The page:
60kms from Grahamstown, nestled in the bushveld on the way to Fort Beaufort, sits Bushkloof Nguni Farm Cottage. A true hidden gem. The owners Vernon and Julie have converted their old family home into accommodation for those looking to escape the hustle and bustle and breath in some fresh farm air.

The stoep.

Having grown up on a farm myself, driving onto this farm almost felt like coming home. The smells and sounds instantly brought back happy childhood memories. I think when you live in a town or city you are so used to the noise of traffic and alarms and people that you don’t really notice it anymore. When I arrived at Bushkloof Nguni Farm Cottage the first thing I noticed was just how perfectly quiet it was. It is quite strange to have to get used to the gentle silence of nature but a task I would welcome everyday. 

Our hosts Vernon and Julie met us as we arrived and gave us a tour of the cottage and their farmstead. They were so warm and inviting and meeting them reconfirmed for me the unrivalled hospitality that you can find here in the Eastern Cape. 

The sun lounge.

Like its hosts, the cottage is also warm and inviting, and as I walked through the rooms I thought to myself; this is not just a house, this is a home. The wooden floors have carried generations of feet upon them. The walls have held years upon years of love and laughter and you can instantly feel this as you walk through. A rustic farm cottage with sprinkles of elegance. 

HR and her Grandpa checking out some Nguni cows

Aside from just escaping for the weekend, the thing I was most excited for was being able to introduce my daughter to some animals. She loves the animals in her storybooks and I could not wait for her to see them up close. As soon as we arrived she was whisked off to feed the chickens. The look on her face was absolutely priceless! I love watching the world through her eyes because things we would take for granted, like seeing some chickens, literally was the most amazing experience for her. 

Dusk.

We arrived in the late afternoon on Friday so there was just enough time to look around and unpack before the sun set. We closed off the day by sitting on the stoep looking out over the bushveld and watching the colour slowly fade from the sky and then being replaced by millions of twinkling stars.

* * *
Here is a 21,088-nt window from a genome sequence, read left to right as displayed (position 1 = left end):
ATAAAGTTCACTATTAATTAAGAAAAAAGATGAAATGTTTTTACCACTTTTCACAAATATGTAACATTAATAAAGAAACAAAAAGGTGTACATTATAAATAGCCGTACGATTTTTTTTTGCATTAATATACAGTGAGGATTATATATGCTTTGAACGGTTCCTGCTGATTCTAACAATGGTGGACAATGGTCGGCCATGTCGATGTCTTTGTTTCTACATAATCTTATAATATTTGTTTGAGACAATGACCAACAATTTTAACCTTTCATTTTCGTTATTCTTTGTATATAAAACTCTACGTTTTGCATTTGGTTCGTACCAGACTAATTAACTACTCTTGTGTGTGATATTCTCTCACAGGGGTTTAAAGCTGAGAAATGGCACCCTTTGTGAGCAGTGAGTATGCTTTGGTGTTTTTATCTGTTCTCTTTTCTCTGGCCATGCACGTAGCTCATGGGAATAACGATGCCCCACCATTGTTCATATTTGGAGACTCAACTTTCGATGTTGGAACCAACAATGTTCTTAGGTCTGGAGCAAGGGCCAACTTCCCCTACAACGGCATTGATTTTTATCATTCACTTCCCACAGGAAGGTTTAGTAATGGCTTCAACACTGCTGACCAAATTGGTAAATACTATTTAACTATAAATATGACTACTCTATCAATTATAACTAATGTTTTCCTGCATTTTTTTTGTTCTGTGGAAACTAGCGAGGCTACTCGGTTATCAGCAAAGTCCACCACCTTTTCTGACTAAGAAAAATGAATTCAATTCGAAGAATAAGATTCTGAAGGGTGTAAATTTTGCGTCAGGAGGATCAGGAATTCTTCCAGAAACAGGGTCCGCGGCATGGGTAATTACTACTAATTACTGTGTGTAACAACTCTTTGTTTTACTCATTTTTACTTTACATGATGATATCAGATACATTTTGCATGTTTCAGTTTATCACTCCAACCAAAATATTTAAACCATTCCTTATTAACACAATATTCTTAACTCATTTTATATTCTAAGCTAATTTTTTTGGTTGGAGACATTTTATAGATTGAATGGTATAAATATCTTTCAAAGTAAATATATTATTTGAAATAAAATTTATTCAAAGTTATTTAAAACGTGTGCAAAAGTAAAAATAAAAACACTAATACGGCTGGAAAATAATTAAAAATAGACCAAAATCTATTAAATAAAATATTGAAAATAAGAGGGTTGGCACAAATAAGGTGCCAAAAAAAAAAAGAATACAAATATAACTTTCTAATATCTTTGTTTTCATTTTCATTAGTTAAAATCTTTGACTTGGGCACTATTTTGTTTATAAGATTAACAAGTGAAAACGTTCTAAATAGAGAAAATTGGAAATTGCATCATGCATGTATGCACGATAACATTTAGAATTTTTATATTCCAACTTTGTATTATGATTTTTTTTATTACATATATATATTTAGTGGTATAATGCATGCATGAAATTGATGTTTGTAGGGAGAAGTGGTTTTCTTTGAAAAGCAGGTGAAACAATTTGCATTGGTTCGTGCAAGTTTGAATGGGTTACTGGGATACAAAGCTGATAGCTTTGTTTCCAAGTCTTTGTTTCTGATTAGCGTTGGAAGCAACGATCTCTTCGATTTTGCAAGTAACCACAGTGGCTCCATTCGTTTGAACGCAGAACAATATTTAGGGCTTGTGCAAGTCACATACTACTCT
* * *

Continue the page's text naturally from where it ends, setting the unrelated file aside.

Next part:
The start of sunrise.

The next morning we were up extremely early and when I say extremely early I mean that my daughter woke us all up at 3am. She was up even before the roosters! I think the excitement of being in a new place and all the anticipation of visiting a farm encouraged a rather light sleep. The sound of the roosters in the early hours was yet another truly phenomenal experience for her. All she wanted to do was run out into the darkness to go and feed the chickens. It took a lot of convincing to get her to stay put until a more decent hour. The one upside of waking up so early was that we were able to watch the sunrise. The colours took my breath away and I felt as if I could sit there forever watching the colours and landscape change with the rising sun. 

Me taking in the sunrise.

The day was very relaxing for us. Due to our early start, after some breakfast, we all tried to have a nap. I chose to use the quiet time to read my book. What a pleasure to have a brief moment of peace to sit and get into a novel. 

Nguni cows.

At midmorning when everyone was rested Vernon and Julie took us on the bakkie on a drive around the property. They needed to check the reservoir so we tagged along. There was a herd of Nguni cattle at the reservoir when we arrived. My daughter loves cows. We sometimes get them outside our gate at home and she gets so excited when she sees them. Seeing these majestic animals out in the bushveld also caused much excitement for her and she was fascinated with their massive horns. As it was the heat of the day, we cooled our feet in the water trough and my daughter was able to get in and have a dip. I so loved seeing her have a true farm experience – clothes off and into the cow’s trough! 

HR feeding some chickens.

The rest of the day was spent playing, exploring and later feeding the goats. My daughter and I got to feed the goats from our hands. I think my daughter was extremely surprised by this interaction.

HR and her Grandpa watching the goats.

Our hosts invited us to join them for a braai that evening and we closed the day with good food, some wine and a whole heap of laughter. It was a very good day.

The problem with weekends away is that Sunday always comes too quickly. Luckily we didn’t have to rush off straight after breakfast and we spent another wonderfully lazy morning at the farmstead reading, walking, playing and visiting the animals.  

A mesmerising sunrise.

This is most definitely a place that I would like to visit again. After only a short stay I honestly feel revived and I highly recommend Bushkloof Nguni Farm Cottage to anybody looking to breath in some fresh farm air and enjoy nature’s tranquillity for a few days. 

Find them on Facebook here: https://www.facebook.com/Bushkloof-Nguni-Farm-Cottage-967096576828073/